Video posted on YouTube by a witness to Sunday’s protests near the presidential compound in Kiev showed opposition leaders pleading with demonstrators to remain peaceful.

Glenn Kates, who is live-blogging the protests for Radio Free Europe/Radio Liberty, points out that one opposition leader, the boxer-turned-politician Vitali Klitschko, even made a personal effort to intimidate one man identified as a provocateur, in a scene captured on video.

According to Thomas Grove, a Reuters correspondent, Mr. Klitschko eventually succeeded in convincing a few thousand protesters to leave the area.

Video shot by Christopher Miller, an American editor for the Kyiv Post, showed riot police officers coming under attack from protesters in another part of the city on Sunday night, as they attempted to defend a statue of Lenin from assault by the demonstrators.

Video recorded Sunday night by Kyiv Post editor Christopher Miller showed part of a pitched battle around a statue of Lenin in the Ukrainian capital.

As The Moscow News explained, “That Lenin statue in downtown Kiev has been point of contention for years. Attacked before, to communists’ outrage.

Mr. Miller reported on Twitter that Lenin’s defenders were members of the Ukrainian interior ministry’s special forces, known as the Berkut.

Although a rumor swept social networks at one stage that Lenin had been decapitated in the fighting, video posted online by the American-financed Radio Free Europe/Radio Liberty showed that the Soviet icon remained standing and intact.

Video recorded Sunday night on Shevchenko Blvd. in Kiev by Radio Free Europe/Radio Liberty showed police officers defending a statue of Lenin.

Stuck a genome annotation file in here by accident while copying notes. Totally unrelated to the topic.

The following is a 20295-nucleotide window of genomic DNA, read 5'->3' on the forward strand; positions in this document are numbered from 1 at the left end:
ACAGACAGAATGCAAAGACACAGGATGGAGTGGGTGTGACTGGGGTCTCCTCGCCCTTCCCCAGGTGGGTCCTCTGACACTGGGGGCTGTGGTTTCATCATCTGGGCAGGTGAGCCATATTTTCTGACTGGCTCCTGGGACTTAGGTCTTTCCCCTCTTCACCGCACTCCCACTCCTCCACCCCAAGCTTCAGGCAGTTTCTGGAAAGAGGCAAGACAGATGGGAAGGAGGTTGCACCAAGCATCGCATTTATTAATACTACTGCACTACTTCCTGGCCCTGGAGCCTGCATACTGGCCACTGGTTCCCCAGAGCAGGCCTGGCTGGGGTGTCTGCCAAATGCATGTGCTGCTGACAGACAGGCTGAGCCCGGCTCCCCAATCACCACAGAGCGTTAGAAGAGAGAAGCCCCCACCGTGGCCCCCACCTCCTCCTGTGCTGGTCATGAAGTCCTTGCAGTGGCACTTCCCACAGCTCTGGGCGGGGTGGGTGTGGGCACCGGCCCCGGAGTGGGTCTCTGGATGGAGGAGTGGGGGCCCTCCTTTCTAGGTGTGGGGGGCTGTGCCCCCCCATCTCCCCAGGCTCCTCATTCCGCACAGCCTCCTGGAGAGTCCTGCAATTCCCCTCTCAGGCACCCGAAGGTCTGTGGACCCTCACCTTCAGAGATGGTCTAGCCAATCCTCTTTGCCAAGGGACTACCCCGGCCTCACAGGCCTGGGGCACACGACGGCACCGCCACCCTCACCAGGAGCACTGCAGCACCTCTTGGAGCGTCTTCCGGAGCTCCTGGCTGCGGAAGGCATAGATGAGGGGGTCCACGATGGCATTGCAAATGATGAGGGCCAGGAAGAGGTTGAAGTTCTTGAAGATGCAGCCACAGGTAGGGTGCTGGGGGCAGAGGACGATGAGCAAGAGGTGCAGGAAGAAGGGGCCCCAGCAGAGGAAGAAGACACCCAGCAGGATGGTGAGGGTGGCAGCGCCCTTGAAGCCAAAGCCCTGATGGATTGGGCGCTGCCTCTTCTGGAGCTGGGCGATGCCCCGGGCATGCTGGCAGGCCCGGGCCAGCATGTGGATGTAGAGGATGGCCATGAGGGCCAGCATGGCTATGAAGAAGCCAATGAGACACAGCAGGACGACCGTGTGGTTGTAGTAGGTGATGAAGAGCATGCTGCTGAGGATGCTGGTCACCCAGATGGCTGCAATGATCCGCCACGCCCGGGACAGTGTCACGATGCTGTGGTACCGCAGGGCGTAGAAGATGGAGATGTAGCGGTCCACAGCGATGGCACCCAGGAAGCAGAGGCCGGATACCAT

Following that mayhem, Hromdaske.tv posted video online Tuesday of a group of female protesters, chanting “Peaceful!” and marching up to a line of riot police officers. The women then decorated the officer’s shields with ribbons and painted hearts in blue and gold, the colors of Ukraine, and the European Union.

Hromdaske.tv video of female protesters painting hearts and tying ribbons on the shields of riot police officers in Kiev.

Among the casualties of the weekend’s violence, were dozens of journalists, including a photographer for The New York Times, Joseph Sywenkyj, who was wounded by shrapnel from a stun grenade or gas canister, and Roman Kupriyanov, a cameraman for Euronews who suffered a concussion after being clubbed in the head by a police officer while filming the clashes near the presidential compound.

Raw footage from Euronews of the news organization’s cameraman in Kiev being attacked by the police on Sunday.

In addition to occupying Independence Square, protesters also retained control of the Kiev city council building on Monday, where they painted the words “Revolution Headquarters,” in black paint, defaced images of the president and jeered when a supporter of the government appeared to speak with them.

Video from the Ukrainian news site Liga.net of Kiev’s city council building occupied by protesters.

As Glenn Kates reported on Monday: “Vadim Kolesnichenko, a Party of Regions deputy, known for his efforts to make Russian an official language, along with Ukrainian, came to the city administration building today â€" apparently in an attempt to speak with protesters. It did not go over well. Protesters shout ‘ganba’ â€" shame.”

Video of a member of the Ukrainian president’s party attempting to speak with protesters occupying the city council building in Kiev on Monday.